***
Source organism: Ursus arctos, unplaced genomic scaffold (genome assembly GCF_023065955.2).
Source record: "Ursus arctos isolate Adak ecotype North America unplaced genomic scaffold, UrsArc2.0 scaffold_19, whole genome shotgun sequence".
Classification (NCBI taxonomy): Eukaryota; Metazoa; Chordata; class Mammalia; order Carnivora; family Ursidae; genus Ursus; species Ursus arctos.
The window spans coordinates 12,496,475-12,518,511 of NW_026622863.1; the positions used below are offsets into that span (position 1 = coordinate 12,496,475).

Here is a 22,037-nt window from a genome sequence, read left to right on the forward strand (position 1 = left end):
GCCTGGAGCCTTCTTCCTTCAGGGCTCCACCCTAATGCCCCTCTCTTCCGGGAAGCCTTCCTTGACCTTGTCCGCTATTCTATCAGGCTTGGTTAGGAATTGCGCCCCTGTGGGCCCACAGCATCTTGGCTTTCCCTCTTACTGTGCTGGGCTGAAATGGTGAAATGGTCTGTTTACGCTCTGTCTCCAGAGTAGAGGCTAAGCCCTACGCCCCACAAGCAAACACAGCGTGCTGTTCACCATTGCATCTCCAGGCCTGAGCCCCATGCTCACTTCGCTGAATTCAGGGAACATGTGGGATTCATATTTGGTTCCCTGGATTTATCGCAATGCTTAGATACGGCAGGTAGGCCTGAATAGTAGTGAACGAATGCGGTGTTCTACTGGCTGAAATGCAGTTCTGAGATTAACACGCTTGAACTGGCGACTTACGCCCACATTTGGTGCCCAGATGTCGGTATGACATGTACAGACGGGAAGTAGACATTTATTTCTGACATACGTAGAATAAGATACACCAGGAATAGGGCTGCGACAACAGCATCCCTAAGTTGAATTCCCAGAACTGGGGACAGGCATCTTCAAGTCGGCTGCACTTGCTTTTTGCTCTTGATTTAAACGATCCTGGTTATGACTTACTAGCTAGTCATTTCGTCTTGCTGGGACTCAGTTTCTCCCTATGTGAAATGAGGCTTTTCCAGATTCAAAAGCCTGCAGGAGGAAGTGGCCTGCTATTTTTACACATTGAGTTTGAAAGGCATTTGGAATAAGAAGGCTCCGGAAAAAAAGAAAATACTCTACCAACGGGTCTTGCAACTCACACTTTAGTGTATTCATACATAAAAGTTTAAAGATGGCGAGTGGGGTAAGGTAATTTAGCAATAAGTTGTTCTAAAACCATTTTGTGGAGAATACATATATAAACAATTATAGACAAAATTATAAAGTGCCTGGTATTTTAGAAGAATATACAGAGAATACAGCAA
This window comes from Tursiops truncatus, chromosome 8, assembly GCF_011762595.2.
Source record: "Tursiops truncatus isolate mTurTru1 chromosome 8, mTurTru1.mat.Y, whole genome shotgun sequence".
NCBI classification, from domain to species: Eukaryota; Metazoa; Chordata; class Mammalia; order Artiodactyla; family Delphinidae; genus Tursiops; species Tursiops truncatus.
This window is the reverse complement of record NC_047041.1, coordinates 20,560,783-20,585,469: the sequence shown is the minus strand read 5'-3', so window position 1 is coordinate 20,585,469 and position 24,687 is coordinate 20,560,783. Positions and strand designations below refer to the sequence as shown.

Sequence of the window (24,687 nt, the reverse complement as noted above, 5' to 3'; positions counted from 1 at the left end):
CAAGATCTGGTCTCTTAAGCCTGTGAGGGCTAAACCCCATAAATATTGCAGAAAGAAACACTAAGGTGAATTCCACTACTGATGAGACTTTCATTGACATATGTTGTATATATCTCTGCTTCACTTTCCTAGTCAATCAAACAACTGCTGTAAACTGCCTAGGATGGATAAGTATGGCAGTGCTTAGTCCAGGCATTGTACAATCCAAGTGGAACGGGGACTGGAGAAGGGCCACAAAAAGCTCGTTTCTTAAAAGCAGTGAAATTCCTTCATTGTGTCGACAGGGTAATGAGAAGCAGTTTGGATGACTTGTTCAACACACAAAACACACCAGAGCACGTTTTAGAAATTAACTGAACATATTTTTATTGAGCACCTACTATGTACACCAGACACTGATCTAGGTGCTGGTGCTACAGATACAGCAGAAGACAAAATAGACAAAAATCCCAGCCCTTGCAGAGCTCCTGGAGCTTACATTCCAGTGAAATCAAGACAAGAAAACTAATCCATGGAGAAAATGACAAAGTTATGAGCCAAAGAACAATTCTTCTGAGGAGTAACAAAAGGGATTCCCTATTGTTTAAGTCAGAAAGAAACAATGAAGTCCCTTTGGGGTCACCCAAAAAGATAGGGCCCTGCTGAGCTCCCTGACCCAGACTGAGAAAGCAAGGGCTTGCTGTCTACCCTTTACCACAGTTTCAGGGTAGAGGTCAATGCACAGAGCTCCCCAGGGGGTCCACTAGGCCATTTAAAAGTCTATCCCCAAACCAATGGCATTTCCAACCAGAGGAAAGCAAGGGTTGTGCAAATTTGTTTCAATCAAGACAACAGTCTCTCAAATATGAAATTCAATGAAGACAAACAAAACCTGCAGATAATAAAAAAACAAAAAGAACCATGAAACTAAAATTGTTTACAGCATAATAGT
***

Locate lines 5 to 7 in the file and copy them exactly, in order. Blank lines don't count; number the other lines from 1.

Here is a 22,037-nt window from a genome sequence, read left to right on the forward strand (position 1 = left end):
GCCTGGAGCCTTCTTCCTTCAGGGCTCCACCCTAATGCCCCTCTCTTCCGGGAAGCCTTCCTTGACCTTGTCCGCTATTCTATCAGGCTTGGTTAGGAATTGCGCCCCTGTGGGCCCACAGCATCTTGGCTTTCCCTCTTACTGTGCTGGGCTGAAATGGTGAAATGGTCTGTTTACGCTCTGTCTCCAGAGTAGAGGCTAAGCCCTACGCCCCACAAGCAAACACAGCGTGCTGTTCACCATTGCATCTCCAGGCCTGAGCCCCATGCTCACTTCGCTGAATTCAGGGAACATGTGGGATTCATATTTGGTTCCCTGGATTTATCGCAATGCTTAGATACGGCAGGTAGGCCTGAATAGTAGTGAACGAATGCGGTGTTCTACTGGCTGAAATGCAGTTCTGAGATTAACACGCTTGAACTGGCGACTTACGCCCACATTTGGTGCCCAGATGTCGGTATGACATGTACAGACGGGAAGTAGACATTTATTTCTGACATACGTAGAATAAGATACACCAGGAATAGGGCTGCGACAACAGCATCCCTAAGTTGAATTCCCAGAACTGGGGACAGGCATCTTCAAGTCGGCTGCACTTGCTTTTTGCTCTTGATTTAAACGATCCTGGTTATGACTTACTAGCTAGTCATTTCGTCTTGCTGGGACTCAGTTTCTCCCTATGTGAAATGAGGCTTTTCCAGATTCAAAAGCCTGCAGGAGGAAGTGGCCTGCTATTTTTACACATTGAGTTTGAAAGGCATTTGGAATAAGAAGGCTCCGGAAAAAAAGAAAATACTCTACCAACGGGTCTTGCAACTCACACTTTAGTGTATTCATACATAAAAGTTTAAAGATGGCGAGTGGGGTAAGGTAATTTAGCAATAAGTTGTTCTAAAACCATTTTGTGGAGAATACATATATAAACAATTATAGACAAAATTATAAAGTGCCTGGTATTTTAGAAGAATATACAGAGAATACAGCAA
This window comes from Tursiops truncatus, chromosome 8, assembly GCF_011762595.2.